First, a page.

I have been a slug for the past several days. I laid around and read (finished the new Amy Tan book but wasn't impressed - story was very similar to Memoirs of a Geshia and not nearly as well written) and I watched the Olympics some and a couple old movies
I did get together a package to mail out/wrote postcards and got to the post office on Saturday and I did go for a walk on the beach right before sundown.
On Saturday I also began the book Gone Girl. It was un-put-down-able! I read until midnight on Saturday. Started in on it again after going out to breakfast on Sunday and then finished it Sunday afternoon. It is a mystery/thriller that revolves around a tense marriage. It is very dark. Obvious it is a very fast read. When I finished it I went to a pizza place and ended up bringing home dinner for the next couple nights, too.
I'll upload Divergent tonight so I can have it read by the March bookclub meeting at the Starliner Diner - YEA! Great pick!
Sunday afternoon it started raining. I have a roofed front porch so I enjoyed setting out therewith my feet up reading and watching it rain. It rained off and on all night.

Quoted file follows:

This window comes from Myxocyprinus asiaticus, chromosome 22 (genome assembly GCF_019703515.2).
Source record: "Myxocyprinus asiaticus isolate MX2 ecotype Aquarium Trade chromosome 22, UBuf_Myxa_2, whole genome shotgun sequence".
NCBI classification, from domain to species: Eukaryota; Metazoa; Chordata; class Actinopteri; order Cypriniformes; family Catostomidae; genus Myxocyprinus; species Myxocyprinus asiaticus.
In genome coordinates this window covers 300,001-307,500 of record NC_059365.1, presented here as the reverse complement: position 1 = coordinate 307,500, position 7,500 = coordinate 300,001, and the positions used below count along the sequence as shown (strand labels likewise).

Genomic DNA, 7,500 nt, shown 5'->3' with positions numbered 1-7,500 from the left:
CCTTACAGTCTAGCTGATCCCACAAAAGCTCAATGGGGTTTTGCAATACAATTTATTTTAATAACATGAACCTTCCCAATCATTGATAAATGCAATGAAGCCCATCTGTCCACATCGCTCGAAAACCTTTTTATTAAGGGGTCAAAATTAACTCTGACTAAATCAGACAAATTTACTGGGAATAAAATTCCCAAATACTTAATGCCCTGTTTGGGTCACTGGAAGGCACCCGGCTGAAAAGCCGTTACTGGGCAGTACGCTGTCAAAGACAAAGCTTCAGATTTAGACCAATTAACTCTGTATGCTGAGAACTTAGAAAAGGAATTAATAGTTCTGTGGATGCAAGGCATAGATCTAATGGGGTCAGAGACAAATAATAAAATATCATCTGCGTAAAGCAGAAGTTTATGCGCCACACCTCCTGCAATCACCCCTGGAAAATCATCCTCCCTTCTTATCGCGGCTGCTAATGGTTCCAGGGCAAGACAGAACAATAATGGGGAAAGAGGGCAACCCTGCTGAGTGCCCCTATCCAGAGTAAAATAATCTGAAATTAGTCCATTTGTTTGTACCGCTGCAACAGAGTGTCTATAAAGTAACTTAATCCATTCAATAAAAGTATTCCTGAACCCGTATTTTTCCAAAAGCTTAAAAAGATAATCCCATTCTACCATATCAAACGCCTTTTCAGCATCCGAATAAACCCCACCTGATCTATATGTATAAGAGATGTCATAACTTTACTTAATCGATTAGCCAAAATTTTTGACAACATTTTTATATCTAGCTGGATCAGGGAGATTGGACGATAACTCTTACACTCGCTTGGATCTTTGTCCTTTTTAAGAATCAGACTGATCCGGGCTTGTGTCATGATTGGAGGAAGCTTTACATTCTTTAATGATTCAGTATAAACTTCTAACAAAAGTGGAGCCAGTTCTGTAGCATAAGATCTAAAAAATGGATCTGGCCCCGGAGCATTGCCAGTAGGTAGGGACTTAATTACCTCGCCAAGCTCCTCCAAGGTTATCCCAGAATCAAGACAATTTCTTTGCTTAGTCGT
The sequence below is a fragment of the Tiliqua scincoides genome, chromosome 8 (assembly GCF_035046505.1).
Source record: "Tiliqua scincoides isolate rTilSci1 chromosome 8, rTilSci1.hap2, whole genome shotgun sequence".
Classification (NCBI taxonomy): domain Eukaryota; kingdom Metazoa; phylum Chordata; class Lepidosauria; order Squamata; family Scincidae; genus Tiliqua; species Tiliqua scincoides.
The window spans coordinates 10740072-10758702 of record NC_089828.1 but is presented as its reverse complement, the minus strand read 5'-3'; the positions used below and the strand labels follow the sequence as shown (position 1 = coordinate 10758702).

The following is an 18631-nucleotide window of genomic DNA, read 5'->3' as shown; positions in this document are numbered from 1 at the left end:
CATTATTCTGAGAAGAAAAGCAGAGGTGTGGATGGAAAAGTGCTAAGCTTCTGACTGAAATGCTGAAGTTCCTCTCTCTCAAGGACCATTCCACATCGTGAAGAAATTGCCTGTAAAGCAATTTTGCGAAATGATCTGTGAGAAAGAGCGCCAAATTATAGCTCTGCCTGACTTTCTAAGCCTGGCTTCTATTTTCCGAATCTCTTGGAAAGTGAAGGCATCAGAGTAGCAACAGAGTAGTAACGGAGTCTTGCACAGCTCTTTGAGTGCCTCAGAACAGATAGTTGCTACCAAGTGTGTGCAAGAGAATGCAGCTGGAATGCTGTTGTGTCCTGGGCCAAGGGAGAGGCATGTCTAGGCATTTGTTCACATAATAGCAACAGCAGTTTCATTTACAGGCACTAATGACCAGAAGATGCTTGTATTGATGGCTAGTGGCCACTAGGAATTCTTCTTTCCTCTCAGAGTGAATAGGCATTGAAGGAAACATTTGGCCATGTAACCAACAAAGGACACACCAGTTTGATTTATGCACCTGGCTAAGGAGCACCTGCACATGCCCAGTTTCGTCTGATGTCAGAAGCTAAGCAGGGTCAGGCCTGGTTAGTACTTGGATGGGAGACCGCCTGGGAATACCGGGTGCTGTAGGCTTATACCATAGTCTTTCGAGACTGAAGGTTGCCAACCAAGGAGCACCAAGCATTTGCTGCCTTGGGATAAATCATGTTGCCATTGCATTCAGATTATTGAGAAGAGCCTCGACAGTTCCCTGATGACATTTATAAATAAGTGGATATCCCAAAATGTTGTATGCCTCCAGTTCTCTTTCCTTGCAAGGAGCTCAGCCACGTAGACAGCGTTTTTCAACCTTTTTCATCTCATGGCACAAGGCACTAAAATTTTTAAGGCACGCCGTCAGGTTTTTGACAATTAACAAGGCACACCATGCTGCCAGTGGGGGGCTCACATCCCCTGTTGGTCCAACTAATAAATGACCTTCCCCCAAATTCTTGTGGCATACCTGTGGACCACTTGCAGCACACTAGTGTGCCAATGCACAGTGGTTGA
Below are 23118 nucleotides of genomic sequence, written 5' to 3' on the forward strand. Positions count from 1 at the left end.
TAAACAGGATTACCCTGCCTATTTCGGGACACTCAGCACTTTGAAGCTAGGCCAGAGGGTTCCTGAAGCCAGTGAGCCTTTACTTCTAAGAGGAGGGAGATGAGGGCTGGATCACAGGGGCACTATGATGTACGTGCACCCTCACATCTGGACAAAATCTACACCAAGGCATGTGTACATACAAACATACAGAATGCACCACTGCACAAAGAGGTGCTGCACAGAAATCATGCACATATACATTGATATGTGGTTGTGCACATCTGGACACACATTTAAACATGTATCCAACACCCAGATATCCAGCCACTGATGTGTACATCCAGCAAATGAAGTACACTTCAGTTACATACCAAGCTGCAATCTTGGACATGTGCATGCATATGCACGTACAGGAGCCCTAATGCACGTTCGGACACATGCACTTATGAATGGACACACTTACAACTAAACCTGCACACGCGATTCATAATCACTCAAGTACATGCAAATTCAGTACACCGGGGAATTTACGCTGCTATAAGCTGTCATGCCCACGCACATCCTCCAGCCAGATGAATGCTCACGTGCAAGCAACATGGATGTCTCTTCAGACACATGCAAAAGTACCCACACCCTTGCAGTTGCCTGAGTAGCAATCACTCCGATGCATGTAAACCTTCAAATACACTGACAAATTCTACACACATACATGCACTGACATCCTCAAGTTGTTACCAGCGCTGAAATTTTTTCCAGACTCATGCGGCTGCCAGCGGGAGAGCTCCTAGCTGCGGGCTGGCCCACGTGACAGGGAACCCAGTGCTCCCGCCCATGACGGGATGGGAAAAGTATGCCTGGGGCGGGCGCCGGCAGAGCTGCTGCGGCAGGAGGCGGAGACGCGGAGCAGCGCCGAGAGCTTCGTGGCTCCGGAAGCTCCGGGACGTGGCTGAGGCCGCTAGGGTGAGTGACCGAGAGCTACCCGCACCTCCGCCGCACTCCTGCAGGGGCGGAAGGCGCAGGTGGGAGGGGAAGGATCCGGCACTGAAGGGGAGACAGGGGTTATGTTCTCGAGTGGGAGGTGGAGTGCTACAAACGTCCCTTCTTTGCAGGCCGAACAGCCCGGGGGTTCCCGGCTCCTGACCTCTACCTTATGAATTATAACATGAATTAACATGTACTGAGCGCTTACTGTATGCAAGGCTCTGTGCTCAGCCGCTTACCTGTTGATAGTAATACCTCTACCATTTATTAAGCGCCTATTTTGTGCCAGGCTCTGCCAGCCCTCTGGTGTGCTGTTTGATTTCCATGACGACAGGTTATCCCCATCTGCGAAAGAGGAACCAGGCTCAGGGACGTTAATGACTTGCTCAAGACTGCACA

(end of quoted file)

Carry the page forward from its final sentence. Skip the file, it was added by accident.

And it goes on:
I decided I needed to do SOMETHING today (Monday) and the weather report was for scattered showers, wind and mostly cloudy so I chose to go away from the beach today and headed into "upcountry". I had already been to one town in that area, Makawao, on the Road Scholar tour. It serves the cattle ranches in that area so it is reminiscent of a western town but also has several art galleries. Very eclectic. I liked it so I wanted to see what else is in that area.
My first stop was the Kula Botanical Gardens. Kula is an area not a city/village/town. The Kula Highway breaks off of the Haleakala Highway and both become just two lane roads. The Haleakala Highway climbs up to the volcano (about 10,000') and the Kula Highway runs on a ridge part of the way around the volcano at an elevation of between 2000' and 4000'. The Garden is at 3300'. It has a Chameleon exhibit, an aviary, a koi pond, a small bird preserve, carved tiki art, waterfalls and plants and trees from all over the world.
Info on the Johnson's Chameleon: They are native to Africa. They were introduced to Maui in 1972 when an exotic animal store owner set several loose in his backyard. The male has 3 horns, the female none. They have eyes that can look in two directions at once and the brain can keep track of the images separately. They can change colors from bright green to black. The female has 10 to 50 live babies. They can live 10 years. The Gardens keep a male and female in a cage but I saw at least 4 today in the "wild". I was told most of them are relatively tame and they are fine with being picked up.